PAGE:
Part of me wants to go the coward’s way, and not even review Spider-Man: No Way Home.
Easily the most anticipated movie since Avengers: Endgame, I will do all I can to be sure not to spoil anything for anyone, provided they have at least seen the two trailers for the film (and while this may be too little too late, stay away from the movies IMDB page).
The film literally picks up right where we last left Peter Park (Tom Holland) at the end of Spider-Man: Far from Home. He has started dating MJ (Zendaya), but the young couple’s bliss is soon thrown the worst of curves when it is reported by J. Jonah Jameson (J.K. Simmons, in arguably the most perfect example of casting in the history of comic book movies) that Peter is indeed Spider-Man. Jameson undoubtably has no qualms about laying his “evidence” on thick (he is basically Alex Jones minus the pro wrestler voice). This of course affects more than him and MJ, but Ned (Jacob Batalon), Aunt May (Marisa Tomei), and dear old Happy Hogan (Jon Favreau).
The only real solution Peter sees is in his old friend from the Avengers, Dr. Strange (Benedict Cumberbatch). The plan is simple: make everyone forget that Peter Parker is Spider-Man. Thing is (as we see in the trailer), there are a few people Peter is okay with knowing his secret. Things do go rather haywire, and we find out that the multiverse has been tampered with. Pretty soon, we see villains from previous films including Doc Ock (Alfred Molina), Electro (Jamie Foxx), and others.
There, that is as far as I will go describing the movie plot wise. Sure, there is more about the movie I could say that I liked, but to do so would be to spoil it, and I would not want to do that.
It is not much of a spoiler to say that the CGI is pretty standard here that we have seen in other films. The real power lies in the emotional aspects of the characters in the scenes. This is proved all the more so in the final fight of the film.
Parents, the first two films of the Tom Holland Spider-Man Trilogy (both directed by Jon Watts) were light fare. This film is far darker in tone, despite having many good comic moments. There is just some innuendo moments and inferred things as far as sexual content goes. There are some scary moments for young kids (one returning actor as a Spidey villain can still steal the show with their presence alone). Middle school and up.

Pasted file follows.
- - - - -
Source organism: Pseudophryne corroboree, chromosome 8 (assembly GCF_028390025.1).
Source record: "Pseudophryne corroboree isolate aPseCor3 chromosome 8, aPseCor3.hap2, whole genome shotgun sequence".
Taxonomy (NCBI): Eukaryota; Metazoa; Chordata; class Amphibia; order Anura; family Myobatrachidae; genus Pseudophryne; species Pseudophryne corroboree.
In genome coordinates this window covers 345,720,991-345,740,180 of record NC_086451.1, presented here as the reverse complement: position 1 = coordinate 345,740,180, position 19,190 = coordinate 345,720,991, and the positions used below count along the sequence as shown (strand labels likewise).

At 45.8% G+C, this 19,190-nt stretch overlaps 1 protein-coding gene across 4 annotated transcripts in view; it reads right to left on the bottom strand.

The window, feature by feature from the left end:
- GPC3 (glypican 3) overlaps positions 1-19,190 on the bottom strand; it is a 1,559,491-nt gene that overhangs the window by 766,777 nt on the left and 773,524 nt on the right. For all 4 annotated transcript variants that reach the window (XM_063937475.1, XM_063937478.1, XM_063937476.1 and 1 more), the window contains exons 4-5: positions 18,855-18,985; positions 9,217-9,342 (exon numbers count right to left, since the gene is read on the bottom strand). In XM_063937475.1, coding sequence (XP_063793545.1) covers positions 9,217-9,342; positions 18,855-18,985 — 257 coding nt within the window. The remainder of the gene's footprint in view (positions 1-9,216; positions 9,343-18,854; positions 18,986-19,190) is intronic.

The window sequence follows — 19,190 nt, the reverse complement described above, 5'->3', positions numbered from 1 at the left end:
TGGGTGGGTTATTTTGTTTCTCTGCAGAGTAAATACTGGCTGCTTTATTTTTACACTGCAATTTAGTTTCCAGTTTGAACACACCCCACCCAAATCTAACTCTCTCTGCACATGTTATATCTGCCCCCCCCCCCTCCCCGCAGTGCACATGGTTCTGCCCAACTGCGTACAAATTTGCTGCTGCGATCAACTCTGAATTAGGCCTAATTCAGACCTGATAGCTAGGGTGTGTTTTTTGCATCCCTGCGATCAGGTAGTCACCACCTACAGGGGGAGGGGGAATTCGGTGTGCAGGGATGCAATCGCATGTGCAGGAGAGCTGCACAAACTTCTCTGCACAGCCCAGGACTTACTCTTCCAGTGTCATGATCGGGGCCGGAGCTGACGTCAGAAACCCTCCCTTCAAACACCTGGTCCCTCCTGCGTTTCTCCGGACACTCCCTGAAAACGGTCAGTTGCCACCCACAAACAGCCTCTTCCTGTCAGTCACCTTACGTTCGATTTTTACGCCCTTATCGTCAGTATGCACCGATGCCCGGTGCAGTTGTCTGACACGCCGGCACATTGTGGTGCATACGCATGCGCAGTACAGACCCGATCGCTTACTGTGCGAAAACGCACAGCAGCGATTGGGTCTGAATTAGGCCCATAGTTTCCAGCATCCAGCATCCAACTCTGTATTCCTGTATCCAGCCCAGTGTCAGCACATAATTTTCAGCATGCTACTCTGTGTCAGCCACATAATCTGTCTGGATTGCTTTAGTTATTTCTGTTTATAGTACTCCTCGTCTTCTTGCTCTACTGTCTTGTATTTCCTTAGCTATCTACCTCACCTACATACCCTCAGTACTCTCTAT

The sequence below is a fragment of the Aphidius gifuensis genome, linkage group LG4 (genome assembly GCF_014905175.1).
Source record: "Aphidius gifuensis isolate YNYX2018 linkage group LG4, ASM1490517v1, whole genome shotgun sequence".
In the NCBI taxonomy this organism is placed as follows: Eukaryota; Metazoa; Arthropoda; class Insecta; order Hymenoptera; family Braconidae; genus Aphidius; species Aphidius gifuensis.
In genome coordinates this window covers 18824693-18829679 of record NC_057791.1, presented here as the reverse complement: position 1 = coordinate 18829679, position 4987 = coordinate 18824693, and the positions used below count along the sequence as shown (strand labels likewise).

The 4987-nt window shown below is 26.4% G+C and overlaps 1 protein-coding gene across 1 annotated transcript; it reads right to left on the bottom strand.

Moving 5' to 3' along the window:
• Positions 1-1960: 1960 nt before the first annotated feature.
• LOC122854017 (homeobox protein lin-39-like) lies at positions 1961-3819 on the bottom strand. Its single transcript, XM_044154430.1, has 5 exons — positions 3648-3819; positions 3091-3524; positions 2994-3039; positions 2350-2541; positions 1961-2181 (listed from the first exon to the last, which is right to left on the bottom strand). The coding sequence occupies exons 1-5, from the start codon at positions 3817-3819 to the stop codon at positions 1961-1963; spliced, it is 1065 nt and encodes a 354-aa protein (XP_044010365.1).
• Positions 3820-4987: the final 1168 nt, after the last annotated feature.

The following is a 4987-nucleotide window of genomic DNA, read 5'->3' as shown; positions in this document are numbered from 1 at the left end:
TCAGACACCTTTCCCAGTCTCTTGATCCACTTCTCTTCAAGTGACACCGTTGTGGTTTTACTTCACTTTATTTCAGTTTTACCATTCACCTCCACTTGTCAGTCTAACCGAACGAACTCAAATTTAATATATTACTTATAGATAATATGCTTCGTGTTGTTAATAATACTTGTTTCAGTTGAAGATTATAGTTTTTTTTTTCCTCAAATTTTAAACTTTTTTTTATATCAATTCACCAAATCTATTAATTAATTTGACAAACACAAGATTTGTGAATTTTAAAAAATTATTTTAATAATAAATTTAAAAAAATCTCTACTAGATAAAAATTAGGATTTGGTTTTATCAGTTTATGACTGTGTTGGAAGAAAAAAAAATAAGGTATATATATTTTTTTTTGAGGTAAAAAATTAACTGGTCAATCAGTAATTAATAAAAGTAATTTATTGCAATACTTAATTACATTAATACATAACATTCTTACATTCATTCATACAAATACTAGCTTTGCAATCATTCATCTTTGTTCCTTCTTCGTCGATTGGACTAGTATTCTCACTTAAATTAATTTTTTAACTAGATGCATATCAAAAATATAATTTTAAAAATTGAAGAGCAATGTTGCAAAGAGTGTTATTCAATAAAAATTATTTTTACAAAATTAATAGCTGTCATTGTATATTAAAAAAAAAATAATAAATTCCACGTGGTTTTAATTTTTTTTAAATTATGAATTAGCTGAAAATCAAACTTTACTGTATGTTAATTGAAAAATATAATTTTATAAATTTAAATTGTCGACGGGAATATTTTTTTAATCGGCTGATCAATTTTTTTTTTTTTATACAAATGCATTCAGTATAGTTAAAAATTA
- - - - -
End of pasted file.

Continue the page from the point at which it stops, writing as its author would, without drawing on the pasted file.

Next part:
One thing I was not expecting was a sense of closure for certain characters (one has a moment near the end that will kick your insides out emotionally. You will know which one.) By the end of the film, Peter Parker’s character reminded me a lot of a certain film character from a classic Hollywood film of the 1940s. I won’t say who (again, you may put two and two together and spoil it), but affected me rather strongly the more I thought about the comparison.
There are some notably flaws (certain moments drag on, etc), but we walk away from the movie the way we did the aforementioned Avengers: Endgame. Not remembering plot mechanics but certain moments.
Is this the best Spider-Man movie ever? I’m still working it out. It is clearly in the top three with Spider-Man: Into the Spider-Verse (2018) and Spider-Man 2 (2004). I remember the time when a Spider-Man movie would be considered bad because it had too many villains, mainly Spider-Man 3 (2007) and The Amazing Spider-Man 2 (2014). When I asked my little brother Jackson (who is insistent I am dead wrong when I don’t think this film is the best movie ever) why more villains works this time around, he gave a solid answer that I can’t reveal.
You will find out when you see this film.
Oh, how I hope Disney and Sony can get along still.
4 replies on “Spider-Man: No Way Home (2021)”
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